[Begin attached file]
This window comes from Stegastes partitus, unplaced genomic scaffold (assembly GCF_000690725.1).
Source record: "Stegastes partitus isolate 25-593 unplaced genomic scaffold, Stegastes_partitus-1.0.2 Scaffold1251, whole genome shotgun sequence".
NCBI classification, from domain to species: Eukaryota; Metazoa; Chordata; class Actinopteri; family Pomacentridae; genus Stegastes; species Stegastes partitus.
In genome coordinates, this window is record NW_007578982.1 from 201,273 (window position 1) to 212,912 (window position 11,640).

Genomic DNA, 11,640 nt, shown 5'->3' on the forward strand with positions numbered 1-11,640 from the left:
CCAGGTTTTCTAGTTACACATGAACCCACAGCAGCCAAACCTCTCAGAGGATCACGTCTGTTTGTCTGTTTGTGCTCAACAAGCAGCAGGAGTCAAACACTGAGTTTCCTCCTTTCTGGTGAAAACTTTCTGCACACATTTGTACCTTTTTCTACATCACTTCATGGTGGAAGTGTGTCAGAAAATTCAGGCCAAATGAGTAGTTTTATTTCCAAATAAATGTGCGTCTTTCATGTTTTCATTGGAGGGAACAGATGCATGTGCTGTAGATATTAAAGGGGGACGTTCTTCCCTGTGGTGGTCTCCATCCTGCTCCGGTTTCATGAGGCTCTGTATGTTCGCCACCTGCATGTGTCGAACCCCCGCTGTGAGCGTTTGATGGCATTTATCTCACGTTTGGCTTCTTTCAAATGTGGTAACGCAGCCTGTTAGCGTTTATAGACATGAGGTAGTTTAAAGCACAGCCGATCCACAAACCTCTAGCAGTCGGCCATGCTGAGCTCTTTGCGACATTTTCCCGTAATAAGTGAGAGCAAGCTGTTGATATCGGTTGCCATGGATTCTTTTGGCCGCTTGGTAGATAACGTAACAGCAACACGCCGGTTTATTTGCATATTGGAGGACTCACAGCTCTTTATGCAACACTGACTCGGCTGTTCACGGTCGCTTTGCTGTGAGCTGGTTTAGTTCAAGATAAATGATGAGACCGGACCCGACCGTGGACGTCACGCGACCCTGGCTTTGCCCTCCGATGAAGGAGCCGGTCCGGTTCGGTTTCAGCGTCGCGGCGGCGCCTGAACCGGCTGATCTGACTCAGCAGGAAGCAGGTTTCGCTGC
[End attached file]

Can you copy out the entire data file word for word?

This window comes from Stegastes partitus, unplaced genomic scaffold (assembly GCF_000690725.1).
Source record: "Stegastes partitus isolate 25-593 unplaced genomic scaffold, Stegastes_partitus-1.0.2 Scaffold1251, whole genome shotgun sequence".
NCBI classification, from domain to species: Eukaryota; Metazoa; Chordata; class Actinopteri; family Pomacentridae; genus Stegastes; species Stegastes partitus.
In genome coordinates, this window is record NW_007578982.1 from 201,273 (window position 1) to 212,912 (window position 11,640).

Genomic DNA, 11,640 nt, shown 5'->3' on the forward strand with positions numbered 1-11,640 from the left:
CCAGGTTTTCTAGTTACACATGAACCCACAGCAGCCAAACCTCTCAGAGGATCACGTCTGTTTGTCTGTTTGTGCTCAACAAGCAGCAGGAGTCAAACACTGAGTTTCCTCCTTTCTGGTGAAAACTTTCTGCACACATTTGTACCTTTTTCTACATCACTTCATGGTGGAAGTGTGTCAGAAAATTCAGGCCAAATGAGTAGTTTTATTTCCAAATAAATGTGCGTCTTTCATGTTTTCATTGGAGGGAACAGATGCATGTGCTGTAGATATTAAAGGGGGACGTTCTTCCCTGTGGTGGTCTCCATCCTGCTCCGGTTTCATGAGGCTCTGTATGTTCGCCACCTGCATGTGTCGAACCCCCGCTGTGAGCGTTTGATGGCATTTATCTCACGTTTGGCTTCTTTCAAATGTGGTAACGCAGCCTGTTAGCGTTTATAGACATGAGGTAGTTTAAAGCACAGCCGATCCACAAACCTCTAGCAGTCGGCCATGCTGAGCTCTTTGCGACATTTTCCCGTAATAAGTGAGAGCAAGCTGTTGATATCGGTTGCCATGGATTCTTTTGGCCGCTTGGTAGATAACGTAACAGCAACACGCCGGTTTATTTGCATATTGGAGGACTCACAGCTCTTTATGCAACACTGACTCGGCTGTTCACGGTCGCTTTGCTGTGAGCTGGTTTAGTTCAAGATAAATGATGAGACCGGACCCGACCGTGGACGTCACGCGACCCTGGCTTTGCCCTCCGATGAAGGAGCCGGTCCGGTTCGGTTTCAGCGTCGCGGCGGCGCCTGAACCGGCTGATCTGACTCAGCAGGAAGCAGGTTTCGCTGC